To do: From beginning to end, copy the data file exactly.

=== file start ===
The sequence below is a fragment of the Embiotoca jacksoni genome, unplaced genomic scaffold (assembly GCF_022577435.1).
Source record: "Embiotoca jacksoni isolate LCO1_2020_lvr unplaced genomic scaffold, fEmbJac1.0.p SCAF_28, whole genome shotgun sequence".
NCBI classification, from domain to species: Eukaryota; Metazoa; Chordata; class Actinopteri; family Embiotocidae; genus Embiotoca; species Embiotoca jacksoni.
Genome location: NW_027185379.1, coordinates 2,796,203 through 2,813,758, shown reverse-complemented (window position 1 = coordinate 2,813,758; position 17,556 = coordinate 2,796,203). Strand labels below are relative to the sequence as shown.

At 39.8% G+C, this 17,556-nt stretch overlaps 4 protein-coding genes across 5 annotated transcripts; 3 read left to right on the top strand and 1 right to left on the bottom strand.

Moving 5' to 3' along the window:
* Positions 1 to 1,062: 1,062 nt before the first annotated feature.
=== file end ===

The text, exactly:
The sequence below is a fragment of the Embiotoca jacksoni genome, unplaced genomic scaffold (assembly GCF_022577435.1).
Source record: "Embiotoca jacksoni isolate LCO1_2020_lvr unplaced genomic scaffold, fEmbJac1.0.p SCAF_28, whole genome shotgun sequence".
NCBI classification, from domain to species: Eukaryota; Metazoa; Chordata; class Actinopteri; family Embiotocidae; genus Embiotoca; species Embiotoca jacksoni.
Genome location: NW_027185379.1, coordinates 2,796,203 through 2,813,758, shown reverse-complemented (window position 1 = coordinate 2,813,758; position 17,556 = coordinate 2,796,203). Strand labels below are relative to the sequence as shown.

At 39.8% G+C, this 17,556-nt stretch overlaps 4 protein-coding genes across 5 annotated transcripts; 3 read left to right on the top strand and 1 right to left on the bottom strand.

Moving 5' to 3' along the window:
* Positions 1 to 1,062: 1,062 nt before the first annotated feature.